Consumer behaviour towards buying cars


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Consumer behaviour towards buying cars

  1. 1. Submitted To :Prof. Sarika Tandon
  2. 2. Group Members Taqweem Iqbal Ahmed Kuldeep Singh Vivek Morjaria Nishant Singh Dristhi Sharma Arpit Maan
  3. 3. INTRODUCTIONProblem Statement: New Car Buyer Behaviour - Quantifying Key Stages & Activities in the Consumer Buying Process.Research Objectives:• Managing demand.• Understanding influences on timingof purchase decisions.• Validate current positions on consumerbehaviour.
  4. 4. Questionnaire Design To design the buying behaviour of consumer. The respondents were asked to give the preference about the brand they want.
  5. 5. Sample Characteristics “Sample” consisted of the customers of five CAR companies in India viz. VW,Maruti, Hyundai, Tata, Mahindra These cars were selected, as they are representative of the major segments in the car industry from full fare to low priced cars. Targeted sample size was 40 per car, and achieved sizes were as follows. Table 1 – Car (Brand) wise Composition of Sample NO Company Obtained number of samples 1 VW 39 2 Maruti 40 3 Hyundai 35 4 Tata 38 5 Mahindra 36
  6. 6. DATA ANALYSIS & RESULTS• The statistical analyses used were ANOVA, Regression analysis, Factor analysis.• Analysis of research data used the level of significance, a = 0.05.• The objective of this study was to examine customer perception of service quality. ANOVA was performed and the result showed a significant difference among the five car companies in India viz. VW, Maruti, Hyundai, Tata, Mahindra
  7. 7. Testing for Significance: F Test The F test is used to determine whether a significant relationship exists between the dependent variable and the set of all the independent variables. The F test is referred to as the test for overall significance.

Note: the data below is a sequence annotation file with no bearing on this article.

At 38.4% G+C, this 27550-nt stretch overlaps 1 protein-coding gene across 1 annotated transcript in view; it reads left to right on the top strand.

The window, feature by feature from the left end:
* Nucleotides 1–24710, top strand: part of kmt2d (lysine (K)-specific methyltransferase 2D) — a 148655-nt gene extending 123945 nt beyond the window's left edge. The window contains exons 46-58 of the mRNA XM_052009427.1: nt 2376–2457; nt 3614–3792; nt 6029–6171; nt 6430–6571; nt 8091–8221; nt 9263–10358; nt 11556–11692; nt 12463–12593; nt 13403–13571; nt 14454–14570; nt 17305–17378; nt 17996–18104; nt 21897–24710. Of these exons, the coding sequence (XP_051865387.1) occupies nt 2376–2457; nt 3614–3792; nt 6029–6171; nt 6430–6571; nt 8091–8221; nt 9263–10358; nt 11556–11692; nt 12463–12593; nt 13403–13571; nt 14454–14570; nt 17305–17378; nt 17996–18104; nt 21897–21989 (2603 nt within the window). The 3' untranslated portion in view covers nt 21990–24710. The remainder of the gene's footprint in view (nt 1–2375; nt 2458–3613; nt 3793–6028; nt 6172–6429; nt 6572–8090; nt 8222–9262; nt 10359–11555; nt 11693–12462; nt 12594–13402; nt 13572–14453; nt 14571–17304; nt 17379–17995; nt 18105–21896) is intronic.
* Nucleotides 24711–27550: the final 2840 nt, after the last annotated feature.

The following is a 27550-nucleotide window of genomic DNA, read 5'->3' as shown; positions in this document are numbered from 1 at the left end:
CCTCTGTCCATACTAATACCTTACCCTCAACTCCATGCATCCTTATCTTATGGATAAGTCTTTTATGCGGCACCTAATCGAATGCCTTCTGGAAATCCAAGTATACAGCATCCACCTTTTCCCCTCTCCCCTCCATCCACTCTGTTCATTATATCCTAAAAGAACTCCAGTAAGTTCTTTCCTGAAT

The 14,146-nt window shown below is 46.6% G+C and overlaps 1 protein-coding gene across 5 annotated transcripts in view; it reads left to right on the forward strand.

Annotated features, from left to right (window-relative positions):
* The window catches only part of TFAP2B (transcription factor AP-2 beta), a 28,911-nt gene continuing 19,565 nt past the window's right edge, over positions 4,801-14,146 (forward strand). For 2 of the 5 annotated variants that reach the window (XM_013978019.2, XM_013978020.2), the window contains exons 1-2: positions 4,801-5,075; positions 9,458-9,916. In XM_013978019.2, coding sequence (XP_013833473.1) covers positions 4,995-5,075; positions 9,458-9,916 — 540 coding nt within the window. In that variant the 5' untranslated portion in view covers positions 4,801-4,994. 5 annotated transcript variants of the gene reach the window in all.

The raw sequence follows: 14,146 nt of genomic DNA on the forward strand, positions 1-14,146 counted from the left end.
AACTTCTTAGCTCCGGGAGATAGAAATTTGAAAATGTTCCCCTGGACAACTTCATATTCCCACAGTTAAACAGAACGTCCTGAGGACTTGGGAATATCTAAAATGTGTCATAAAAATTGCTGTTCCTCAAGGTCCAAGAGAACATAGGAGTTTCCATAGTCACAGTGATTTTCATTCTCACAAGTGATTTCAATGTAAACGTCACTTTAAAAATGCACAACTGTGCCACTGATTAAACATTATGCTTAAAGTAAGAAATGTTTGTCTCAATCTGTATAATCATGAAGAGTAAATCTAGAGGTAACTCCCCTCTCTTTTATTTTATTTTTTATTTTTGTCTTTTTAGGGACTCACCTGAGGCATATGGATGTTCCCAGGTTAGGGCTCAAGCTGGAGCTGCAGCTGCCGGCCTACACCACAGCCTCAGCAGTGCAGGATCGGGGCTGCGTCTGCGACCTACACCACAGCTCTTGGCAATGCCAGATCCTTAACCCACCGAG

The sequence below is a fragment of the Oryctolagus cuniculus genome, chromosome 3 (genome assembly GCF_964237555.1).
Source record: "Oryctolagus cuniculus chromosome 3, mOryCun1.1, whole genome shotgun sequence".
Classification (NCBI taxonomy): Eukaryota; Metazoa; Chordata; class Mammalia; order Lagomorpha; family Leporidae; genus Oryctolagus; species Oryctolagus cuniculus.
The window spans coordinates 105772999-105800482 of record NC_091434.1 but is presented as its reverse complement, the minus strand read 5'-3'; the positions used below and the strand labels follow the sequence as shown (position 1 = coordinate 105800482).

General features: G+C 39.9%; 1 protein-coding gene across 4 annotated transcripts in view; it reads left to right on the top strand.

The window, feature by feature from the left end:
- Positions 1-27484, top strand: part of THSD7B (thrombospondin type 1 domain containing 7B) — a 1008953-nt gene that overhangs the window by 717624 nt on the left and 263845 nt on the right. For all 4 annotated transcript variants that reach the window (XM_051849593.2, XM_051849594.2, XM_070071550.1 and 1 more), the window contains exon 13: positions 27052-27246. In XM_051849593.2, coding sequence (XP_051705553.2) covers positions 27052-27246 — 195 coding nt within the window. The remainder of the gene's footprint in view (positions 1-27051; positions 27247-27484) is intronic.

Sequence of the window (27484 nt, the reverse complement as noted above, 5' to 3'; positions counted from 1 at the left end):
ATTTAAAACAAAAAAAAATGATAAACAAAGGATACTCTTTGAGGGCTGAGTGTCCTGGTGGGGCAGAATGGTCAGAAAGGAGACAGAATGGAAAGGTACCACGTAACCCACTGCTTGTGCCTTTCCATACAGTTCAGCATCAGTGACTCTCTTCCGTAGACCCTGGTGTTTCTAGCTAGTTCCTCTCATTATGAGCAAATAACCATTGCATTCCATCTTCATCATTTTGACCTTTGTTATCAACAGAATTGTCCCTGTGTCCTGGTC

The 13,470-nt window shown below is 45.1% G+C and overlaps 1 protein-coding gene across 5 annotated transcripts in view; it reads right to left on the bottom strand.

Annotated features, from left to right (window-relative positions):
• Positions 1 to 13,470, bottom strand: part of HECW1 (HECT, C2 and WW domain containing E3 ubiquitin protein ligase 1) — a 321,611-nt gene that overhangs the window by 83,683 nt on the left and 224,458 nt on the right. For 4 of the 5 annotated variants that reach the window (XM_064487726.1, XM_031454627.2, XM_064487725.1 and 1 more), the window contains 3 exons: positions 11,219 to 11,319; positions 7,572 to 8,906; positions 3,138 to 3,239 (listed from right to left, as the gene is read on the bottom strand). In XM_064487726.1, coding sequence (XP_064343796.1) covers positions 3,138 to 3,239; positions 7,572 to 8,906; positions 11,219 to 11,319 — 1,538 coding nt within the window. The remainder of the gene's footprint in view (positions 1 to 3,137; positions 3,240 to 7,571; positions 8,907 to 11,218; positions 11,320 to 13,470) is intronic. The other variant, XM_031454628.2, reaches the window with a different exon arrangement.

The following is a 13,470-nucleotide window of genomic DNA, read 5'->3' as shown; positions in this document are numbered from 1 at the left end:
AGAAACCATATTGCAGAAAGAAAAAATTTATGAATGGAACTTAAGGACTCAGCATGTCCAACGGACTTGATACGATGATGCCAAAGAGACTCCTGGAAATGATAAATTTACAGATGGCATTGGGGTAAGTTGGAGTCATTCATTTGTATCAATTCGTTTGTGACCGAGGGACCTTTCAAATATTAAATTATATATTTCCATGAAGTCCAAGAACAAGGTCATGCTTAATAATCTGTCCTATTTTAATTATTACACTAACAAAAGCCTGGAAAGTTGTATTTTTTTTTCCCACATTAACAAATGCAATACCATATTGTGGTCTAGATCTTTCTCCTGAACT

8. 8. Testing for Significance: F Test  Hypotheses H0: 1 = 2 = . . . = p = 0 Ha: One or more of the parameters is not equal to zero.  Rejection Rule Reject H0 if F > F where F is based on an F distribution with p d.f. in the numerator and n - p - 1 d.f. in the denominator.
  9. 9.  As adjusted square is 0.004, it implies that 0.4% of variance of the dependent variable is explained by independent variable. As R= 0.182, it explains a very weak correlation. H0: 1 = 2 = . . . = p = 0 Ha: One or more of the parameters is not equal to zero. p = 0.285 p  = .05 Since p > p  we accept the null hypothesis and our model is not good.
  10. 10. Testing for Significance: t Test Hypotheses H0: i = 0 Ha: i = 0 Rejection Rule Reject H0 if t < tor t > t where t is based on a t distribution with n - p - 1 degrees of freedom.
  11. 11. H0 :  i = 0 Ha: i = 0 p = 0.000 p < .05Since p < 0.05, we reject the null hypothesis.
  12. 12. K.M.O Test If two variables share a common factor with other variables, their partial correlation (aij) will be small, indicating the unique variance they share. Used to measure sampling adequacy. This index is used to measure the appropriateness of the test . High values (.5 – 1) means factor analysis is adequate.
  13. 13. Interpretation of the KMO as characterized byKaiser, Meyer, and Olkin … KMO Value Degree of Common Variance 0.90 to 1.00 Marvelous 0.80 to 0.89 Meritorious 0.70 to 0.79 Middling 0.60 to 0.69 Mediocre 0.50 to 0.59 Miserable 0.00 to 0.49 Dont Factor
  14. 14. KMO and Bartlett’s TestKaiser-Meyer-Olkin Measure of Sampling adequacy 0.524Barlett’s Test of Sphericity Approx. Chi Square 79.957 df 28 Significance 0.0000Since the value of KMO is 0.524, therefore it implies thatthe degree of variance is very bad, in fact the variables donot factor with the other variables.
  15. 15. Limitations The findings of this study are limited to the behaviour of the consumer towards car in India. This study has not considered industry measures to measure service quality. We have measured only the customer perception of service quality.
  16. 16. Conclusion Timing of orders & delivery bias towards weekends– Fridays for collection– Saturdays for order– supports dealer research Differences between men & women– females less willing to wait– reference growth in female motorists & change in relative influence & role• Information Sources– Dealer still critical• Friend, Brochure, Magazine– 4 different sources of information – growth of internet – now nearly 20%• Research suggests that the consumer demand for a Car would be strong